For example, if a business wants to use a particular plant that grows in a specific place, it has to apply for permission in some cases from the NBA. The NBA will in turn get inputs from the respective SBBs and BMCs to analyse the application. Using a resource usually entails paying the NBA a fee and, according to the Act, this money finds its way back to local communities that shared the resource or knowledge.
In theory, a win-win.
More than teething trouble
However, the Biological Diversity Act has really often been a win-lose. In some cases, businesses haven’t obtained permissions for resource use. In others – such as the story of the ‘wonder drug’ jeevani and the Kani tribal community in Kerala – local communities haven’t received any benefits from sharing their resources or knowledge.
Indian companies have challenged the concept of benefit-sharing with local communities. In 2019, for example, yoga guru and businessman Baba Ramdev’s company Divya Pharmacy – after a long court battle with the Uttarakhand SBB over sharing benefits with locals – challenged the SBB’s right to demand a fair and equitable benefit share and whether such a rule could be imposed on domestic companies.
Environmentalists have also noted that BMCs have outsourced the creation of People’s Biodiversity Registers to private firms, effectively excluding locals from the process.
The Act also suffers from “serious ambiguities in its regulatory as well as punitive mechanisms”, environmental law and policy expert Alphonsa Jojan wrote in 2017.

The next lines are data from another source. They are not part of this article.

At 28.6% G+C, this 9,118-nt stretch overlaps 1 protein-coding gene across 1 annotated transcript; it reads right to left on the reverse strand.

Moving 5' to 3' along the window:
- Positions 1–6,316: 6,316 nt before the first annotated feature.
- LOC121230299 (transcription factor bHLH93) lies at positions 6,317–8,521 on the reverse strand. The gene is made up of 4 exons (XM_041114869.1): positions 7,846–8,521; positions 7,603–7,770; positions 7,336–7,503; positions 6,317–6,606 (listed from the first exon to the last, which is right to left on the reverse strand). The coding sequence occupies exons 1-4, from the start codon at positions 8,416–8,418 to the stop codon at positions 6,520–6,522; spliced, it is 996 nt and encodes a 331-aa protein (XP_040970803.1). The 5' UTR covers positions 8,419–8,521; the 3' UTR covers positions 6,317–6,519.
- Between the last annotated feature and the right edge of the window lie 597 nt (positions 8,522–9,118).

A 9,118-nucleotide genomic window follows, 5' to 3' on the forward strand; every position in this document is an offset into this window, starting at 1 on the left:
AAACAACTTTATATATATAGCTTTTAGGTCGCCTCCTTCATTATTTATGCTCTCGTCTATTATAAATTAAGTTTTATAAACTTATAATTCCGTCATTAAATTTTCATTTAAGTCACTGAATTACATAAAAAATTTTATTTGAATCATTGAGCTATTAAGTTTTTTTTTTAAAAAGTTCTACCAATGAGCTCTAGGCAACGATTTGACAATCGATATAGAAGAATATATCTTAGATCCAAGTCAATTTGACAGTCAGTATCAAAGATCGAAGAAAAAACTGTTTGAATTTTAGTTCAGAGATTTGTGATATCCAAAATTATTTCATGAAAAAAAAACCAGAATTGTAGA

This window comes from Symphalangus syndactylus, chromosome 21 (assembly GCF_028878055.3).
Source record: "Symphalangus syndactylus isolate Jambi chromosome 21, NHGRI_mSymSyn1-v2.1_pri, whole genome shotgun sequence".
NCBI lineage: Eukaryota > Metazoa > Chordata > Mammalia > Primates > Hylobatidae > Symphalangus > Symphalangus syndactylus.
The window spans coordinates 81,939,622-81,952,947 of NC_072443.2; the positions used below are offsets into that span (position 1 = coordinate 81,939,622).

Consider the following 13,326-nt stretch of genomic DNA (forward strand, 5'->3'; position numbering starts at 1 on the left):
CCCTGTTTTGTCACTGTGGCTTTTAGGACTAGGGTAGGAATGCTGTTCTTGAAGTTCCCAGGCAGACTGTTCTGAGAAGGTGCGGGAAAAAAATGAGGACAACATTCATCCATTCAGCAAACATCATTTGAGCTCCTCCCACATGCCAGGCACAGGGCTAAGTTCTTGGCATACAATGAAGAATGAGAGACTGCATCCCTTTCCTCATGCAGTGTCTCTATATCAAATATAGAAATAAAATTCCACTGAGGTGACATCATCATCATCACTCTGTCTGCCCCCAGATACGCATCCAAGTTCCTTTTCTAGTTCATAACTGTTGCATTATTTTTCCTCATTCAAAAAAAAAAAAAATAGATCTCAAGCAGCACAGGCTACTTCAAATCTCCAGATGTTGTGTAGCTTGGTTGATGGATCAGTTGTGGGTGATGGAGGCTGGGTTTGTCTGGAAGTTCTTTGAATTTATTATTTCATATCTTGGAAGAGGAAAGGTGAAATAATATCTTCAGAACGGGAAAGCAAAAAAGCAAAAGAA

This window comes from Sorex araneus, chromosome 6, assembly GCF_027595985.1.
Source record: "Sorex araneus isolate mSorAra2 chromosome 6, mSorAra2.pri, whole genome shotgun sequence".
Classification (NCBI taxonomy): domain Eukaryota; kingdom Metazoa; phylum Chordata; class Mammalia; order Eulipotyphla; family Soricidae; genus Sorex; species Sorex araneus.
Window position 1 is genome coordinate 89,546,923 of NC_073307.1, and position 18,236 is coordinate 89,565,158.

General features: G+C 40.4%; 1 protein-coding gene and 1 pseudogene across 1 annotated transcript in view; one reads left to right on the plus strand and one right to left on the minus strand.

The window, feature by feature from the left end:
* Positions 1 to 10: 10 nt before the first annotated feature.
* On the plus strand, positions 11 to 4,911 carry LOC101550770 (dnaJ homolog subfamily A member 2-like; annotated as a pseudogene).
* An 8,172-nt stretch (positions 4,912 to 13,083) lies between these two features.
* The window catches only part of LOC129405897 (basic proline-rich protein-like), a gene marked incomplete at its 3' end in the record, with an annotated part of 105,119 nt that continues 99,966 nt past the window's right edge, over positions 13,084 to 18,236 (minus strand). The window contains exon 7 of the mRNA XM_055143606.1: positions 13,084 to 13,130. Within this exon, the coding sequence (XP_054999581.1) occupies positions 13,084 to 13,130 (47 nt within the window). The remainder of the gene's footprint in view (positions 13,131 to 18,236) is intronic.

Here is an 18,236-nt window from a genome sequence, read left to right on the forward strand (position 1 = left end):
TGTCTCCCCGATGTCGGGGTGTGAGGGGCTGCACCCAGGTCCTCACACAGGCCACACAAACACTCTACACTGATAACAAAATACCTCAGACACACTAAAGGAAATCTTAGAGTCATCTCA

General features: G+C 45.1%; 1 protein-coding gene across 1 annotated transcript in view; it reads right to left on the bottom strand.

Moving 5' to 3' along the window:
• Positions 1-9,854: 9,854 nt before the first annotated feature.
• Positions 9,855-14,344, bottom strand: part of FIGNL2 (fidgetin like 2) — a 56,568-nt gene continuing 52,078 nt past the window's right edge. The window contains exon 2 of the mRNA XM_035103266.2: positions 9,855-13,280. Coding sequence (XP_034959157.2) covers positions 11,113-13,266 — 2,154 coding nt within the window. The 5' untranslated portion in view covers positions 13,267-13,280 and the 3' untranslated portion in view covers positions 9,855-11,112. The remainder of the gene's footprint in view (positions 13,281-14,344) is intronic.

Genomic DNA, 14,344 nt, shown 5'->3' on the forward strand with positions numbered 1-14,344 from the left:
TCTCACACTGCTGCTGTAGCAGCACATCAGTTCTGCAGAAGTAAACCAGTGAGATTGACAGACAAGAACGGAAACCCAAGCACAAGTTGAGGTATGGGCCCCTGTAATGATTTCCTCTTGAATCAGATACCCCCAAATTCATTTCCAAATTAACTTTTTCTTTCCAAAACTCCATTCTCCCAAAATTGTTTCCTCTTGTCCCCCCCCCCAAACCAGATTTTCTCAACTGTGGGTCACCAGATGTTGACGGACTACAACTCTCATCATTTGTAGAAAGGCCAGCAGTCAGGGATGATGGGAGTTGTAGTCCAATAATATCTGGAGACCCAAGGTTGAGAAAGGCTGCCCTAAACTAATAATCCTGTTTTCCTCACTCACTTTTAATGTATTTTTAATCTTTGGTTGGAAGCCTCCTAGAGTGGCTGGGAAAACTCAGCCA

The changes proposed in the Biological Diversity Amendment Bill 2021 fail to directly address many of these issues. According to the statement of object and reasons, the Bill’s purpose is to ease certain provisions of the Act for “foreign investment” and to “facilitate fast-tracking” of research and the patent application process.
One change the new amendment proposes pertains to a provision under the extant Biological Diversity Act – that any corporate body, organisation or company that is not registered in India, or whose management or shareholders include foreign nationals, will need to seek approval from the NBA. The Bill changes this portion to say “foreign-controlled companies” incorporated or registered in India will need to seek approvals for resource-use from the NBA.
That is, the new Bill doesn’t talk of companies registered in India that have foreign stakeholders or management needing approval from the NBA.
If the Bill is passed, this change will significantly dilute the restrictions that currently exist for companies that are registered in India and whose management or shareholders include foreign nationals, Debadityo Sinha, a policy researcher at the Delhi-based Vidhi Centre for Legal Policy, told The Wire Science.
As a hypothetical example, a company under foreign management but registered in India wouldn’t need to seek permission from the NBA to use a specific resource and develop a product from it – say, a drug extracted from the leaves of a specific plant. And without the NBA’s cognisance, any monetary benefits that arise from sale of the product won’t reach the local communities that have taken care of the ecosystem where the plant grows and shared their knowledge about it.
An official statement from the Delhi-based public interest environmental law group Legal Initiative for Forest and Environment (LIFE), went a step further and said the Bill appeared to have been sought for the “sole intention” of benefitting the AYUSH1 industries.